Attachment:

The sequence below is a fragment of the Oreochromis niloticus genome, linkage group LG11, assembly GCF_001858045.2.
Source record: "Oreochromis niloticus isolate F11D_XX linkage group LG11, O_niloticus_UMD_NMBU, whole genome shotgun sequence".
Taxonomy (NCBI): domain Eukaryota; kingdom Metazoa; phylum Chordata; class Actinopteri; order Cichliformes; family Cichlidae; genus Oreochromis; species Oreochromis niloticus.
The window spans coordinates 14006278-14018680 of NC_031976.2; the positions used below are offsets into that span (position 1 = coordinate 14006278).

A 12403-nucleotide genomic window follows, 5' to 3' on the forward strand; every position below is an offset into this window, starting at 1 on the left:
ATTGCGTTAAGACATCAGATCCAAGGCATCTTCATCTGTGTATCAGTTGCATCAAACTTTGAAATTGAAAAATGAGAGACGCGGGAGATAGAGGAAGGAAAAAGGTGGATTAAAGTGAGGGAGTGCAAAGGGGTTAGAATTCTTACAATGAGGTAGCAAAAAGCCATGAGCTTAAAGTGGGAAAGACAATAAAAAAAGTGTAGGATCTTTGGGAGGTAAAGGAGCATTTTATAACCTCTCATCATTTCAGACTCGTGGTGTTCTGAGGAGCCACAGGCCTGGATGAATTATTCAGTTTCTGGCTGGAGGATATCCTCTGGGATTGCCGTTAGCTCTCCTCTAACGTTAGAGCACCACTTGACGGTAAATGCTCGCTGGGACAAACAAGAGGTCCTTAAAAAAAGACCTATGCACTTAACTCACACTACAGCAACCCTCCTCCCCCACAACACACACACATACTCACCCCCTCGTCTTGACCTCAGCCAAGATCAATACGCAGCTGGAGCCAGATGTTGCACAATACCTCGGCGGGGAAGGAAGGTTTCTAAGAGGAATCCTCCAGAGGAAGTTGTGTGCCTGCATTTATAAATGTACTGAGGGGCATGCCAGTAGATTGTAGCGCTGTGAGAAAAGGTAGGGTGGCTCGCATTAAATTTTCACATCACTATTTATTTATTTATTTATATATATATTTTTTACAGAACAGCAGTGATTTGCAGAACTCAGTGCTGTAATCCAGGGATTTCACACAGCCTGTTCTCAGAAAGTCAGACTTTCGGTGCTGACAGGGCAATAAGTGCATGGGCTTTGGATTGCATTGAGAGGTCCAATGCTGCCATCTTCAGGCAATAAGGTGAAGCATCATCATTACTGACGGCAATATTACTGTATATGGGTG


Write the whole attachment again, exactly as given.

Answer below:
The sequence below is a fragment of the Oreochromis niloticus genome, linkage group LG11, assembly GCF_001858045.2.
Source record: "Oreochromis niloticus isolate F11D_XX linkage group LG11, O_niloticus_UMD_NMBU, whole genome shotgun sequence".
Taxonomy (NCBI): domain Eukaryota; kingdom Metazoa; phylum Chordata; class Actinopteri; order Cichliformes; family Cichlidae; genus Oreochromis; species Oreochromis niloticus.
The window spans coordinates 14006278-14018680 of NC_031976.2; the positions used below are offsets into that span (position 1 = coordinate 14006278).

A 12403-nucleotide genomic window follows, 5' to 3' on the forward strand; every position below is an offset into this window, starting at 1 on the left:
ATTGCGTTAAGACATCAGATCCAAGGCATCTTCATCTGTGTATCAGTTGCATCAAACTTTGAAATTGAAAAATGAGAGACGCGGGAGATAGAGGAAGGAAAAAGGTGGATTAAAGTGAGGGAGTGCAAAGGGGTTAGAATTCTTACAATGAGGTAGCAAAAAGCCATGAGCTTAAAGTGGGAAAGACAATAAAAAAAGTGTAGGATCTTTGGGAGGTAAAGGAGCATTTTATAACCTCTCATCATTTCAGACTCGTGGTGTTCTGAGGAGCCACAGGCCTGGATGAATTATTCAGTTTCTGGCTGGAGGATATCCTCTGGGATTGCCGTTAGCTCTCCTCTAACGTTAGAGCACCACTTGACGGTAAATGCTCGCTGGGACAAACAAGAGGTCCTTAAAAAAAGACCTATGCACTTAACTCACACTACAGCAACCCTCCTCCCCCACAACACACACACATACTCACCCCCTCGTCTTGACCTCAGCCAAGATCAATACGCAGCTGGAGCCAGATGTTGCACAATACCTCGGCGGGGAAGGAAGGTTTCTAAGAGGAATCCTCCAGAGGAAGTTGTGTGCCTGCATTTATAAATGTACTGAGGGGCATGCCAGTAGATTGTAGCGCTGTGAGAAAAGGTAGGGTGGCTCGCATTAAATTTTCACATCACTATTTATTTATTTATTTATATATATATTTTTTACAGAACAGCAGTGATTTGCAGAACTCAGTGCTGTAATCCAGGGATTTCACACAGCCTGTTCTCAGAAAGTCAGACTTTCGGTGCTGACAGGGCAATAAGTGCATGGGCTTTGGATTGCATTGAGAGGTCCAATGCTGCCATCTTCAGGCAATAAGGTGAAGCATCATCATTACTGACGGCAATATTACTGTATATGGGTG